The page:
SEATTLE (Reuters) - Washington’s top court on Thursday fined the state $100,000 per day for failing to put forward a plan to fully fund education from kindergarten through high school, which the court said was required by its previous orders and the state’s constitution.
The state’s Supreme Court found in 2012 that the state had failed to “amply” fund basic public education for Washington’s 1 million school children, and ordered lawmakers to come up with a plan to boost its education budget by billions of dollars over the next five years.
“Despite repeated opportunities to comply with the court’s order to provide an implementation plan, the state has not shown how it will achieve full funding of all elements of basic education by 2018,” the justices wrote in a unanimous opinion.
The court said the 2015-2017 budget makes “significant progress in some key areas,” but that the state “wholly failed” to provide a plan to address a lack of funds needed to hire the educators “necessary to actually deliver a quality education.”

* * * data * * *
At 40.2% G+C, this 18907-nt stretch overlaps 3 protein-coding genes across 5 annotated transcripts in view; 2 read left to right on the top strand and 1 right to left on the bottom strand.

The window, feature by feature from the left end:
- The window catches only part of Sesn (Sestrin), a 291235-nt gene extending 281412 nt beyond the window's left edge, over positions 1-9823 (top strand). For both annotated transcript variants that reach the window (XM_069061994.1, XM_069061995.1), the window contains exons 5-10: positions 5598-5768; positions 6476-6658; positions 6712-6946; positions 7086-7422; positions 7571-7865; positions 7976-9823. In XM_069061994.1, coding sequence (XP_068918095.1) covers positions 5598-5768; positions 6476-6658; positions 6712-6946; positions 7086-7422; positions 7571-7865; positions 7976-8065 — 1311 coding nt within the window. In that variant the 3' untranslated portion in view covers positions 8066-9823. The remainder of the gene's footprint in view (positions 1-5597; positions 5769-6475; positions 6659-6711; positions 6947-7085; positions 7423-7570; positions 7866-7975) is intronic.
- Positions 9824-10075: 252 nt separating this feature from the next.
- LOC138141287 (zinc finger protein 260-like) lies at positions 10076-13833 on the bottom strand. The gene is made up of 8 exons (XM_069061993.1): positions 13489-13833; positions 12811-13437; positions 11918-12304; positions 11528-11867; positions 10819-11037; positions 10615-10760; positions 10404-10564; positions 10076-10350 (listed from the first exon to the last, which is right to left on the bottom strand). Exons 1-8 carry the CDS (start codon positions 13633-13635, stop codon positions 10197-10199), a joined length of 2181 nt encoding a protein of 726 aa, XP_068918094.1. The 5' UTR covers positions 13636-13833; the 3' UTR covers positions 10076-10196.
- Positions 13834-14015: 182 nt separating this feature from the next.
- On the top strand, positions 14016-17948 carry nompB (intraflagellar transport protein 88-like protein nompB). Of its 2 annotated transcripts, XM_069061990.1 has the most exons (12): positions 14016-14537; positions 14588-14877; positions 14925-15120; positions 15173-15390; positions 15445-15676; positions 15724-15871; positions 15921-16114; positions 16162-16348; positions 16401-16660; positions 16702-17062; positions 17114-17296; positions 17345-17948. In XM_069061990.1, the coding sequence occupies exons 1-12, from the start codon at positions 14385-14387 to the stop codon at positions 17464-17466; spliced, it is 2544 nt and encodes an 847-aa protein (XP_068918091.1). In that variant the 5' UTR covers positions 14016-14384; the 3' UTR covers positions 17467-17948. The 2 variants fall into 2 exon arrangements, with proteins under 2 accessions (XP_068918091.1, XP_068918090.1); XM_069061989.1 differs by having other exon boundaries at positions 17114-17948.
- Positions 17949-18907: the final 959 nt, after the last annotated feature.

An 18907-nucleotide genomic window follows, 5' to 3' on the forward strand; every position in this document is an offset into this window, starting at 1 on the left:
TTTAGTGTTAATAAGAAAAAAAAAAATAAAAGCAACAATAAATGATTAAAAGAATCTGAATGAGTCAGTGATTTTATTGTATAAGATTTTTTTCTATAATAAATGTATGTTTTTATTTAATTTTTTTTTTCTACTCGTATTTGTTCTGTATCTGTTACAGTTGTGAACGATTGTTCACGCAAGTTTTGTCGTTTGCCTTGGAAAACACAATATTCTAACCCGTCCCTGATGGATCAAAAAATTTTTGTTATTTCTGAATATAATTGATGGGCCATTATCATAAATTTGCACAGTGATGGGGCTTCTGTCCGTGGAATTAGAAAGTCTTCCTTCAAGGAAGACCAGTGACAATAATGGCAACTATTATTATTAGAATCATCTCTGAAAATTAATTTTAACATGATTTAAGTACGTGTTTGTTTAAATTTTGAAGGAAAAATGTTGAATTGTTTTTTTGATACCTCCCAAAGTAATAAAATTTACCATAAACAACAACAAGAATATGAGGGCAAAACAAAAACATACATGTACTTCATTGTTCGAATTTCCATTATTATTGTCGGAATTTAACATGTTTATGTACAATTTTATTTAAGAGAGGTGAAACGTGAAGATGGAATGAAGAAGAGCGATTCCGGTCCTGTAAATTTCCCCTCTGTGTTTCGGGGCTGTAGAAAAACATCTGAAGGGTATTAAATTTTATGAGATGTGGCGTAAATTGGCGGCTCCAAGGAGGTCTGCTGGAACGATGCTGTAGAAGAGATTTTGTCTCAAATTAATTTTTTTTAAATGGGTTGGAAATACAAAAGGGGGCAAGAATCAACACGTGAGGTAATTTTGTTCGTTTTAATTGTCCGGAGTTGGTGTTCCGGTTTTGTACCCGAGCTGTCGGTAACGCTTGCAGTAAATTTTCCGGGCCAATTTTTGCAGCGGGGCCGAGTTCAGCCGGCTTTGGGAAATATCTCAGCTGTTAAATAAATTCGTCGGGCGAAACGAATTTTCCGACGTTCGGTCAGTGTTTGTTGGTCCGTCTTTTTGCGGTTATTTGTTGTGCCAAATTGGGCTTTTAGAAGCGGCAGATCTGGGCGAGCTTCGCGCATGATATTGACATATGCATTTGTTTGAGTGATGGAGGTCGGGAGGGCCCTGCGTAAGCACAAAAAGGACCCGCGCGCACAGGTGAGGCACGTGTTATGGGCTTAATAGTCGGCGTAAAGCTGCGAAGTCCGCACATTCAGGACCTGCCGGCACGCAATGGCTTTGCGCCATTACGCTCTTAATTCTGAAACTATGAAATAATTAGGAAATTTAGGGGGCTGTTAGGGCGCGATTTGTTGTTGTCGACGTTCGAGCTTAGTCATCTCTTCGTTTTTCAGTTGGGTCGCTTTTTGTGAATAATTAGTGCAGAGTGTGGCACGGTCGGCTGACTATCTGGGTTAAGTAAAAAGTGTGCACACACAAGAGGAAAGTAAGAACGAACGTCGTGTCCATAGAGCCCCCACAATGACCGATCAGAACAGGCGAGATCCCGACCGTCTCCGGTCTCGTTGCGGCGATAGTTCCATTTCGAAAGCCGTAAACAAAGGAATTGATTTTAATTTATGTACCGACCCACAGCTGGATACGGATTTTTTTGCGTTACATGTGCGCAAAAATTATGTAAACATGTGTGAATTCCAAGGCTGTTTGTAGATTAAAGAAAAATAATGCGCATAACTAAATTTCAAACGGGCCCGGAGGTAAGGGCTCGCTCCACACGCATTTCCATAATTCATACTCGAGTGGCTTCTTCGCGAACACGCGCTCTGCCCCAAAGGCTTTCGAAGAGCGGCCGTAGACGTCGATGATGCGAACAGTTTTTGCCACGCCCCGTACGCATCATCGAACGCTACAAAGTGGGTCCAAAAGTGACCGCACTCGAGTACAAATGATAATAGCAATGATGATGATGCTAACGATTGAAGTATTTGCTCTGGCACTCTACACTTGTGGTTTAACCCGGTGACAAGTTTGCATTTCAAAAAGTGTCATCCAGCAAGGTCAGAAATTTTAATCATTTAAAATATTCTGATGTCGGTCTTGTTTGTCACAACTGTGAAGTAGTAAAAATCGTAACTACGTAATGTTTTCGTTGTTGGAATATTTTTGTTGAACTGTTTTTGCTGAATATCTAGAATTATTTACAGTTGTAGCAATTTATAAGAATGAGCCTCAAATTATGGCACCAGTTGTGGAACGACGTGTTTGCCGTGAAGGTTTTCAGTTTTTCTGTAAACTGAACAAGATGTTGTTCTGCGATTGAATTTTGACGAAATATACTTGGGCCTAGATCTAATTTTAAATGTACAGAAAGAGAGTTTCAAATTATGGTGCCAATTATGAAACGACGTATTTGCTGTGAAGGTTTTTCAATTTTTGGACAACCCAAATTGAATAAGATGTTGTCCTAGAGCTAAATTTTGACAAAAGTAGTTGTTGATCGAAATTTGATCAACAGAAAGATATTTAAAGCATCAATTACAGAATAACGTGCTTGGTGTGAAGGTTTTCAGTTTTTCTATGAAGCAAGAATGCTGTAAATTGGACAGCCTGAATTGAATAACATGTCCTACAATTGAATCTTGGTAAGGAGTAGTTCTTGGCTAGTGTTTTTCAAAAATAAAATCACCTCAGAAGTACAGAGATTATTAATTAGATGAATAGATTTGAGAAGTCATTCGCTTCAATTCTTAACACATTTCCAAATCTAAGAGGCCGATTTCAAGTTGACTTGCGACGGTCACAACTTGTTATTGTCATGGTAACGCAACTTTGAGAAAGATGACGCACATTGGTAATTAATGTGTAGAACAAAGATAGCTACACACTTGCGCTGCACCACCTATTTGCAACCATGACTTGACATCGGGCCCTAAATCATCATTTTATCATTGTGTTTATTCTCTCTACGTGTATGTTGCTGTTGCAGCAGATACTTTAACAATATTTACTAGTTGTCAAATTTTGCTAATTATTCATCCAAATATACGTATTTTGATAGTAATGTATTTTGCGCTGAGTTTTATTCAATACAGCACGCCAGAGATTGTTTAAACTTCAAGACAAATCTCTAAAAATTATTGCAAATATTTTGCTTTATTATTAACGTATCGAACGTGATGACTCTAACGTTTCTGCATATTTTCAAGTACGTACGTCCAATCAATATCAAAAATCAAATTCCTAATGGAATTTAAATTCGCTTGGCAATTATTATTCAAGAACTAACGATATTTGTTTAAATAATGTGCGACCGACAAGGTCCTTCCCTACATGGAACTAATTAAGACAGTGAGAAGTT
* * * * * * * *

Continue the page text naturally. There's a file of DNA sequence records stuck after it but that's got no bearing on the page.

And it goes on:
The state has also not set forth a plan for how it will pay for facilities needed for smaller classes and all-day kindergarten, nor has it laid out how it would make up for a shortfall of about 4,000 teachers in the 2017 academic year for all-day kindergarten.
The 2012 decision related to a 2007 lawsuit filed by the Network for Excellence in Seattle on behalf of parents Matthew and Stephanie McCleary who argued the state was not fully funding what it costs to pay teachers, provide transport for students, and maintain buildings.
Lawmakers contend the 2015-2017 budget shows the largest increase in education funding in recent years, and that it meets the demands of the court order.
The court on Thursday ordered the state to pay $100,000 per day until lawmakers lay out a concrete plan to address shortfalls by the 2018 school year, funneling the fines to an account for “the benefit of basic education.”
The fine could amount to more than $14 million by the time the Legislature convenes in January, a fraction of the nearly $40 billion two-year operating budget.
Democratic Governor Jay Inslee said in a statement that he and legislative leaders would meet on Monday to “begin the necessary and difficult work before us,” though he stopped short of calling all lawmakers back to Olympia for a special session.
Reporting by Eric M. Johnson in Seattle; Editing by Daniel Wallis and Sandra Maler